US government agencies should avoid using religiously-charged terms like 'jihad', 'sharia', 'umma' and instead employ "plain-meaning" American English...
US government agencies should avoid using religiously-charged terms like ‘jihad’, ‘sharia’, ‘umma’ and instead employ “plain-meaning” American English in their counter-terrorism discourse, a report by the Department of Homeland Security has recommended.
The Homeland Security Advisory Council report also recommended that the department focus on American milliennials by allocating up to $ 100 million in new funding.
It also urged greater private sector cooperation, including with Muslim communities, to counter what is described as a “new generation of threats to the Homeland related to the threat of violent extremism.”
The funds would be used for hiring experts and new social media programmes and technology to influence young people not to join terror groups, The Washington Free Beacon reported, citing the report.
Under the section on terminology, the report calls for rejecting use of an “us versus them” mentality by shunning Islamic language in “Countering Violent Extremism” (CVE) programmes, or CVE, the Obama administration’s euphemism that seeks to avoid references to Islam.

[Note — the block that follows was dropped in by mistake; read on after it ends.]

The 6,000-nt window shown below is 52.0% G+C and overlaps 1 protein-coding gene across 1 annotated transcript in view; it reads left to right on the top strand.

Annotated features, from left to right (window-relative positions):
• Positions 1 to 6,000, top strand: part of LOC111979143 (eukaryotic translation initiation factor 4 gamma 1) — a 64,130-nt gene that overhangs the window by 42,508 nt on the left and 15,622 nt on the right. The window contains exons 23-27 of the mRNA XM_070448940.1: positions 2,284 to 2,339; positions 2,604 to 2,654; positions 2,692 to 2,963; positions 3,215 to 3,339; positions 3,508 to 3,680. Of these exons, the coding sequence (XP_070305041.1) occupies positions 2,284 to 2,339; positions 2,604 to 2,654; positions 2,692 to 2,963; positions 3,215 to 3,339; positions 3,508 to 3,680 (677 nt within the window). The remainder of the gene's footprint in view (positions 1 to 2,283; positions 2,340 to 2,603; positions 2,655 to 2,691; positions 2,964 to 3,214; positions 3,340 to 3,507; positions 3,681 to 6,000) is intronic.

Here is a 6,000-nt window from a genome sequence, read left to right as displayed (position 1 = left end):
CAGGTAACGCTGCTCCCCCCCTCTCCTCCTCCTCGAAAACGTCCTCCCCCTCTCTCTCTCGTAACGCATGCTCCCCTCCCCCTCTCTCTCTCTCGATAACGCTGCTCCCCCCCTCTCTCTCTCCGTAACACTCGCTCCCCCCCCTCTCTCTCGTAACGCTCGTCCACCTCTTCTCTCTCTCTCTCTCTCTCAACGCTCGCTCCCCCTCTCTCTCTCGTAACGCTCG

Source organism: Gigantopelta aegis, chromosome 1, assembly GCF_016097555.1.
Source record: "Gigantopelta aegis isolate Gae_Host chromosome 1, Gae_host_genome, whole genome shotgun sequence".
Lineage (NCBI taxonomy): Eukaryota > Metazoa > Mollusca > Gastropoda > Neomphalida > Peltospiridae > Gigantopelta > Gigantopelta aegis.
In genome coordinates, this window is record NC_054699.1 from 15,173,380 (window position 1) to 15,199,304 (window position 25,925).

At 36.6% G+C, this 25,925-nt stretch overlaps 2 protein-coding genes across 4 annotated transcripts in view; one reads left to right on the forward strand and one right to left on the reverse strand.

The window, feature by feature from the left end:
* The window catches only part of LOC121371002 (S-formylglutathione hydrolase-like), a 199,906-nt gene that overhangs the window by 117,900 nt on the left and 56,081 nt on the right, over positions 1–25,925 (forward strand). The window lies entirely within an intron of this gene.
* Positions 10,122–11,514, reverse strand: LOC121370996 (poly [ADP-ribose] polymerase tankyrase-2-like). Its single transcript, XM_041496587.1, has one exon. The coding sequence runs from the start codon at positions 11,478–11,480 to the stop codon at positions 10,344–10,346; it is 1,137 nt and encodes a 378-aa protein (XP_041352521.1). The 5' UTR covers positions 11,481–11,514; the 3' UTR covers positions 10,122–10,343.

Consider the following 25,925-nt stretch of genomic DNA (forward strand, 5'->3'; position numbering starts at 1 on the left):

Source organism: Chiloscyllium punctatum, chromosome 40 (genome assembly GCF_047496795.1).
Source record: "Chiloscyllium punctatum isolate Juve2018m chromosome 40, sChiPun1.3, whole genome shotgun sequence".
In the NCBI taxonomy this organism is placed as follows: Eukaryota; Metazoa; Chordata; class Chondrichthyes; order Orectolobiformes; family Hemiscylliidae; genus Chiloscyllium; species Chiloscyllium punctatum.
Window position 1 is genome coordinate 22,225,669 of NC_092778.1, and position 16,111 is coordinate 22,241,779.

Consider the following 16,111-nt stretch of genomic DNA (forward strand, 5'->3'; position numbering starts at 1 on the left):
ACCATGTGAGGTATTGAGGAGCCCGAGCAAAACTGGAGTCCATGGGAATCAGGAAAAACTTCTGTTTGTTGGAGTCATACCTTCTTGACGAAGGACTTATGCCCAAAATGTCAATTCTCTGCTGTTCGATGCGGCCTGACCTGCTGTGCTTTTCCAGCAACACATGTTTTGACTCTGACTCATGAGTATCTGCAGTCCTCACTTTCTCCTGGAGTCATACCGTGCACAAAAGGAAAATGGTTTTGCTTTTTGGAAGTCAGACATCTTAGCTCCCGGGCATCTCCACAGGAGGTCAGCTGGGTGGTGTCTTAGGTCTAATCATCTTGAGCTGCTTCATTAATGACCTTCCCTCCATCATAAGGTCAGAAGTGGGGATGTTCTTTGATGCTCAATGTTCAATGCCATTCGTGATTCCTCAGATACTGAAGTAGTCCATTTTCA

Under a section on recommended actions on terminology, the report said Department of Homeland Security (DHS) should “reject religiously-charged terminology and problematic positioning by using plain-meaning American English.”
Government agencies should employ, “American English instead of religious, legal and cultural terms like ‘jihad’, ‘sharia’ (islamic law), ‘takfir’ (apostasy) or ‘umma’ (entire Muslim community),” stated the June 2016 report by the Council’s countering violent extremism subcommittee.
The limits on counter-terrorism terminology outlined in the report are the latest sign of verbal censorship within government imposed by President Barack Obama.
The president this week launched into an angry public denunciation of Republican critics of his policy of avoiding use of the expression “radical Islam”.
“The department’s CVE (countering violent extremism) efforts are an attempt to protect our nation’s young people from extremists who prey upon the Millennial generation,” the report was quoted as saying.
“The department must reframe the conversation to reflect this reality and design a robust programme around the protection of our youth, which must include predator awareness and an understanding of radicalisation. In doing so, our citizens will be better equipped for this threat,” it said.
The DHS report also called for avoiding a confrontational “us versus them” stance in public efforts to counter Islamic radicalisation, government programmes should use the term “American Muslim” instead of “Muslim American”.